On the other hand, Italy is an important partner of India in trade, investment, defense, science and technology, and culture. Therefore, Italy’s possible decision to withdraw from the BRI could be seen as positive for India to further strengthen its economic and strategic ties with this country and increase some infrastructure investments. However, it would be a win-win situation for Italy to be a terminal point of the BRI for Europe with its ports opening to Central and Eastern Europe such as Genoa and Trieste, where China’s state-owned enterprise “China Communications Construction Company (CCCC)” is a partner, and with Chinese investments in other ports , [7] it would be a more rational solution to stay in the BRI despite Atlantic pressures. Although the new transport corridor connecting India to Europe is considered a political project to limit China’s influence, like the EU’s Global Gateway Project, which was created in 2022 as an alternative to the BRI and promised to provide 300 billion euros for infrastructure investments in developing countries by 2027, China has stated that it welcomes the new corridor as long as it is not turned into a geopolitical tool.[8] The new corridor project may be a complementary project rather than an alternative to BRI, if it is realized within the framework of mutual respect, non-interference in the internal affairs of countries and win-win principles, which are the basic principles of Chinese foreign policy, which is India’s largest trading partner after the EU. After all, the products that Europe imports from India and China differ.

[1] Bahattin Gonultas, “7 Countries, EU Sign Memorandum of Understanding for Trade Corridor Linking Europe, Middle East and India”, Anadolu Agency,, (Erişim Tarihi: 12.09.2023).

[2] Ekaterina Blinova, “How US Could Turn India-Middle East-Europe Economic Corridor into Destabilizing Tool”, Sputnik International,, (Erişim Tarihi: 12.09.2023).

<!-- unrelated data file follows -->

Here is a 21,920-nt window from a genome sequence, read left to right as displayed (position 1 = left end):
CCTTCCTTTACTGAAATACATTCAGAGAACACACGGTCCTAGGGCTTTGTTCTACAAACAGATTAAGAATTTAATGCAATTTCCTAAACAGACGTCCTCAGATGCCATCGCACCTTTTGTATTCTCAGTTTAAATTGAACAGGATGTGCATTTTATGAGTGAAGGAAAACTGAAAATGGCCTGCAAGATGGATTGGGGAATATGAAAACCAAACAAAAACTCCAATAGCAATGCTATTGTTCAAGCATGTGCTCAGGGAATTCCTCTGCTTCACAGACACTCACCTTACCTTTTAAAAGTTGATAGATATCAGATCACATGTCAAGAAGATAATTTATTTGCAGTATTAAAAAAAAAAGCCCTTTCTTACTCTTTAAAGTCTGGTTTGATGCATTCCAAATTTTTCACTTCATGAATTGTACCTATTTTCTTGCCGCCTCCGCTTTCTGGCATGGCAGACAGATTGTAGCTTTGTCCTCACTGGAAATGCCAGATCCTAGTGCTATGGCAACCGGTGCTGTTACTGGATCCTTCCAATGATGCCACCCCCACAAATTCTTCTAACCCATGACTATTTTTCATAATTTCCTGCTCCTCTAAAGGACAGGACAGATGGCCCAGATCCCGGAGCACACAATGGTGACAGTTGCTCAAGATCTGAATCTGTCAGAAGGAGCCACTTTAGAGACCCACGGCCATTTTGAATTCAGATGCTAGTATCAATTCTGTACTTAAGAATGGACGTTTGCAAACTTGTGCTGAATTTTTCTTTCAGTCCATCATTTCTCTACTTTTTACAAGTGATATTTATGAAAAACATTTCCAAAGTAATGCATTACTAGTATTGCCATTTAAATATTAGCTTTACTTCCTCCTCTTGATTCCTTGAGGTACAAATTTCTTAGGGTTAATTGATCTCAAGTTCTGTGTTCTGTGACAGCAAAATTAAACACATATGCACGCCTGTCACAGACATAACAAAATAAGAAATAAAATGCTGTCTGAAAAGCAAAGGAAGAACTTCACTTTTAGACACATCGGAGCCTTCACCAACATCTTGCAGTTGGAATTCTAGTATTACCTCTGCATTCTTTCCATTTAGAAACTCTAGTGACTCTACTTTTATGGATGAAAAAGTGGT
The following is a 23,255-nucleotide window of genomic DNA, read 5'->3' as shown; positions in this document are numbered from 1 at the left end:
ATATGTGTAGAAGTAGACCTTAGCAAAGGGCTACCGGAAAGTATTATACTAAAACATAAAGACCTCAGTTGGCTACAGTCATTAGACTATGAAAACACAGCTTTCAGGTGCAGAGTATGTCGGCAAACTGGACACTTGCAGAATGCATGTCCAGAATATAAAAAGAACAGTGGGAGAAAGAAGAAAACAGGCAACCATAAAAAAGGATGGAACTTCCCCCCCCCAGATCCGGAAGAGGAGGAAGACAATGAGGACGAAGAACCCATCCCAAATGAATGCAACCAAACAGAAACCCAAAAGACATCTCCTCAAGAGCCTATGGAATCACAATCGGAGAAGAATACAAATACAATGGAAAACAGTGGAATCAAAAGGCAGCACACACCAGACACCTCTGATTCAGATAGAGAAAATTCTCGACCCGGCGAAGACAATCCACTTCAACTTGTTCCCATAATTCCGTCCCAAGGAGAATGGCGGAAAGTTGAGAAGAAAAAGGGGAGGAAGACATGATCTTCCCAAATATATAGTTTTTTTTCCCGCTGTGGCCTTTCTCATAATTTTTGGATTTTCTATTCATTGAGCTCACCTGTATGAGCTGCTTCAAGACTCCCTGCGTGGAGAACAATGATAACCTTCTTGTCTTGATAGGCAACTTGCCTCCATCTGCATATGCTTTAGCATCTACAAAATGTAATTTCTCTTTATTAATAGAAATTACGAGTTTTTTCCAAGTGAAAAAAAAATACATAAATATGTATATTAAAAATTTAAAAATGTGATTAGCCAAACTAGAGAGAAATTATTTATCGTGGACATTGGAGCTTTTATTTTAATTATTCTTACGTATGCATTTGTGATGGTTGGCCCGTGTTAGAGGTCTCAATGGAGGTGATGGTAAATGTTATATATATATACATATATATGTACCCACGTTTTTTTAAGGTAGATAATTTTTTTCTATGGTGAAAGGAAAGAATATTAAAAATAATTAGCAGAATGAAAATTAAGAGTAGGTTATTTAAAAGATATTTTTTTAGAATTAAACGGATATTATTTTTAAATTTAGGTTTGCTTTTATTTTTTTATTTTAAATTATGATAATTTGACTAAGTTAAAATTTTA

[3] “Italy Needs a Clear Strategy to Catch the Tide of BRI: Italian Expert”, Global Times,, (Erişim Tarihi: 13.09.2023).

[4] Giovanna De Maio, “Playing with Fire, Italy, China, and Europe”, Brookings,, (Erişim Tarihi: 12.09.2023).

[5] “Don’t Let Quitting BRI Become Italy’s Regret: Global Times Editorial”, Global Times,, (Erişim Tarihi: 12.09.2023).

[6] Yin Yeping, “China-Italy Partnership Foresees a Brighter Future; Narrative of The BRI Cooperation Being ‘Futile’ Is Baseless, As the Facts Speak for Themselves: Chinese Envoy”, Global Times,, (Erişim Tarihi: 12.09.2023).

[7] Francesca Ghiretti, “The Belt and Road Initiative in Italy: The Ports of Genoa and Trieste”, Istituto Affari Internazionali, IAI papers 21 | 17- April 2021, (Erişim Tarihi: 12.09.2023).

[8] “China Says It Welcomes India-Middle East-Europe Economic Corridor So Long İt Doesn’t Become a Geopolitical Tool”, The Indian Express,, (Erişim Tarihi: 12.09.2023).

Emekli Deniz Albay Dr. Ferhan ORAL
Emekli Deniz Albay Dr. Ferhan ORAL
He was born in 1972 in Denizli. He graduated from the Naval War College in 1994. During his 24-year career, he served in various submarines and headquarters. Among his headquarters assignments, he served as the Directorate of Civil-Military Cooperation of the EU Force in Bosnia-Herzegovina, the Directorate of Plans and Policy of the Turkish General Staff, the Operations-Intelligence Directorate of the Supreme Headquarters of Allied Powers in Europe (SHAPE), and the Multinational Maritime Security Center of Excellence. He holds a master's degree in Sociology and a PhD in Maritime Safety, Security, and Environmental Management. He has articles published in national peer-reviewed journals. His research and study areas include maritime security, NATO, and EU Defence Policy issues. He speaks English and basic French.